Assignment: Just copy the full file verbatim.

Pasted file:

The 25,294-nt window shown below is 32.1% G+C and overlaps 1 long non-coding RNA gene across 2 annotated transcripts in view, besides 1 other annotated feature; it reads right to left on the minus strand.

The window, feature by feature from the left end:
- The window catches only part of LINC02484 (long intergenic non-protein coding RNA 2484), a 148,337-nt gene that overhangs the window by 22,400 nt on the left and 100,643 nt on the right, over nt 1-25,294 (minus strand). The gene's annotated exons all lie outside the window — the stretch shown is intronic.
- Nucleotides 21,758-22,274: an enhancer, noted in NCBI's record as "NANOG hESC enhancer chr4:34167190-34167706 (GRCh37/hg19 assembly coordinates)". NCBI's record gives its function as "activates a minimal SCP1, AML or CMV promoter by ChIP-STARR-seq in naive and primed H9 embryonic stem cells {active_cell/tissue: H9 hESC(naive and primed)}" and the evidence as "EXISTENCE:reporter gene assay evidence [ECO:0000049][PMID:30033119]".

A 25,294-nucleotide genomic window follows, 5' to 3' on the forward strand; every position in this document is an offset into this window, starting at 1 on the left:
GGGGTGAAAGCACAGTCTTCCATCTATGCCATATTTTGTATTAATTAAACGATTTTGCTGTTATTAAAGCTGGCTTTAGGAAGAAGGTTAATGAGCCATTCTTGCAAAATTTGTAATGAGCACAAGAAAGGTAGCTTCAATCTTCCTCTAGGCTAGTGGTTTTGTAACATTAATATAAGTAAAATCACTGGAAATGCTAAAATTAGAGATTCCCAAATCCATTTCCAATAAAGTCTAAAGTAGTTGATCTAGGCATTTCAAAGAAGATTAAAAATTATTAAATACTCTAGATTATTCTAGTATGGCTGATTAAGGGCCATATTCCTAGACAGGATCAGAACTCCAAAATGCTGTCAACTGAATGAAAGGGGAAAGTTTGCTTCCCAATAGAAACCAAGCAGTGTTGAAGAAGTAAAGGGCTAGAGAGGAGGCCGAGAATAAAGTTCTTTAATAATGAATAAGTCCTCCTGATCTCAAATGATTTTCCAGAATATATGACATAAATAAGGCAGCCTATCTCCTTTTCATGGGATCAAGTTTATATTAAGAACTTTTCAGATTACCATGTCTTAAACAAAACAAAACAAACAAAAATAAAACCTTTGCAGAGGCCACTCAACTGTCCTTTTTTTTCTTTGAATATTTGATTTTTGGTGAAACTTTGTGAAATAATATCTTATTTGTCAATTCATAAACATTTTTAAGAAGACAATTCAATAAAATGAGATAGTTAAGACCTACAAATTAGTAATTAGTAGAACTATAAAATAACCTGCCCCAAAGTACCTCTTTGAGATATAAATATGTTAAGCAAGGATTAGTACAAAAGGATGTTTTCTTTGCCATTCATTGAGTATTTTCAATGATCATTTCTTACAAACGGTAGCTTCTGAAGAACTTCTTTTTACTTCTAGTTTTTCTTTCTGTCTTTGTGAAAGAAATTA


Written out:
The 25,294-nt window shown below is 32.1% G+C and overlaps 1 long non-coding RNA gene across 2 annotated transcripts in view, besides 1 other annotated feature; it reads right to left on the minus strand.

The window, feature by feature from the left end:
- The window catches only part of LINC02484 (long intergenic non-protein coding RNA 2484), a 148,337-nt gene that overhangs the window by 22,400 nt on the left and 100,643 nt on the right, over nt 1-25,294 (minus strand). The gene's annotated exons all lie outside the window — the stretch shown is intronic.
- Nucleotides 21,758-22,274: an enhancer, noted in NCBI's record as "NANOG hESC enhancer chr4:34167190-34167706 (GRCh37/hg19 assembly coordinates)". NCBI's record gives its function as "activates a minimal SCP1, AML or CMV promoter by ChIP-STARR-seq in naive and primed H9 embryonic stem cells {active_cell/tissue: H9 hESC(naive and primed)}" and the evidence as "EXISTENCE:reporter gene assay evidence [ECO:0000049][PMID:30033119]".

A 25,294-nucleotide genomic window follows, 5' to 3' on the forward strand; every position in this document is an offset into this window, starting at 1 on the left:
GGGGTGAAAGCACAGTCTTCCATCTATGCCATATTTTGTATTAATTAAACGATTTTGCTGTTATTAAAGCTGGCTTTAGGAAGAAGGTTAATGAGCCATTCTTGCAAAATTTGTAATGAGCACAAGAAAGGTAGCTTCAATCTTCCTCTAGGCTAGTGGTTTTGTAACATTAATATAAGTAAAATCACTGGAAATGCTAAAATTAGAGATTCCCAAATCCATTTCCAATAAAGTCTAAAGTAGTTGATCTAGGCATTTCAAAGAAGATTAAAAATTATTAAATACTCTAGATTATTCTAGTATGGCTGATTAAGGGCCATATTCCTAGACAGGATCAGAACTCCAAAATGCTGTCAACTGAATGAAAGGGGAAAGTTTGCTTCCCAATAGAAACCAAGCAGTGTTGAAGAAGTAAAGGGCTAGAGAGGAGGCCGAGAATAAAGTTCTTTAATAATGAATAAGTCCTCCTGATCTCAAATGATTTTCCAGAATATATGACATAAATAAGGCAGCCTATCTCCTTTTCATGGGATCAAGTTTATATTAAGAACTTTTCAGATTACCATGTCTTAAACAAAACAAAACAAACAAAAATAAAACCTTTGCAGAGGCCACTCAACTGTCCTTTTTTTTCTTTGAATATTTGATTTTTGGTGAAACTTTGTGAAATAATATCTTATTTGTCAATTCATAAACATTTTTAAGAAGACAATTCAATAAAATGAGATAGTTAAGACCTACAAATTAGTAATTAGTAGAACTATAAAATAACCTGCCCCAAAGTACCTCTTTGAGATATAAATATGTTAAGCAAGGATTAGTACAAAAGGATGTTTTCTTTGCCATTCATTGAGTATTTTCAATGATCATTTCTTACAAACGGTAGCTTCTGAAGAACTTCTTTTTACTTCTAGTTTTTCTTTCTGTCTTTGTGAAAGAAATTA